The proponents of BEE policy justify the policy by pointing to its intentions, instead of its outcomes. That I see as a grave mistake on their part. As Nobel economist Milton Friedman, who died in 2006, once said, “One of the great mistakes is to judge policies and programs by their intentions rather than their results.” It does not do this country any justice to carry on with policies that do not work, simply because their intentions are noble.
What the proponents of this BEE policy also argue is that the policy has failed because it has been badly implemented – or that there is no political will from government leaders. No, the policies are a complete disaster. We need programs that will help the poor not enrich black tycoons as BEE has done.
Dr. Anthea Jeffery of the South African Institute of Race Relations has written great content on BEE and its failures. Her findings, detailed in her book titled “BEE – Helping or Hurting?”, are that the policy has largely benefitted the already well-off black people, not the poor blacks as was originally intended. This finding is damning to the proponents of BEE policies.
Another problem with BEE, has to do with something that many people do not talk about – and that is, the policy patronizes black people. Black people’s achievements are undermined, because of the policy.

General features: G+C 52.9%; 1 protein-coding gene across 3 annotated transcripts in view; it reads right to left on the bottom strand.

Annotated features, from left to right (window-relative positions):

For example, when a black person succeeds in the corporate sector, the automatic assumption is that it is because of BEE, not because of their talent and hard work. Black peoples’ success is always questionable. I see this as very damaging to our society; and it damages the morale of many black people. We all want to be respected, recognized, and trusted that we are good at what we do. BEE makes that difficult for black people.
So, what is the alternative to BEE? Some will ask. Well, I like the idea proposed by the IRR. The program they propose is called Economic Empowerment for the Disadvantaged (EED). The program would help people who are poor – regardless of their color.
Now the proponents of BEE argue that the deracialisation of empowerment policies will disadvantage blacks. That is not true. In a deracialised empowerment environment, the majority of beneficiaries would still be blacks. Because blacks account for the majority of the poor and are the majority in the country.
What the deracialisation approach would do is reduce the likelihood of funding or granting special privileges to a rich black person from Sandton. It will also ensure that a poor white child also benefits from nonracial empowerment policies.
South Africa’s BEE has not done what it was originally intended to do. A change is needed. IRR’s idea would work better in addressing the problems of poverty and the needs of the disadvantaged black people. Our leaders must adopt the IRR’s redress policy and reject BEE.
What Godongwana has done, ought to be the first step toward the total scrapping of BEE.
Phumlani M. Majozi is a senior fellow at African Liberty, writes for the Free Market Foundation. His website is phumlanimajozi.com. Follow him on Twitter: @PhumlaniMMajozi.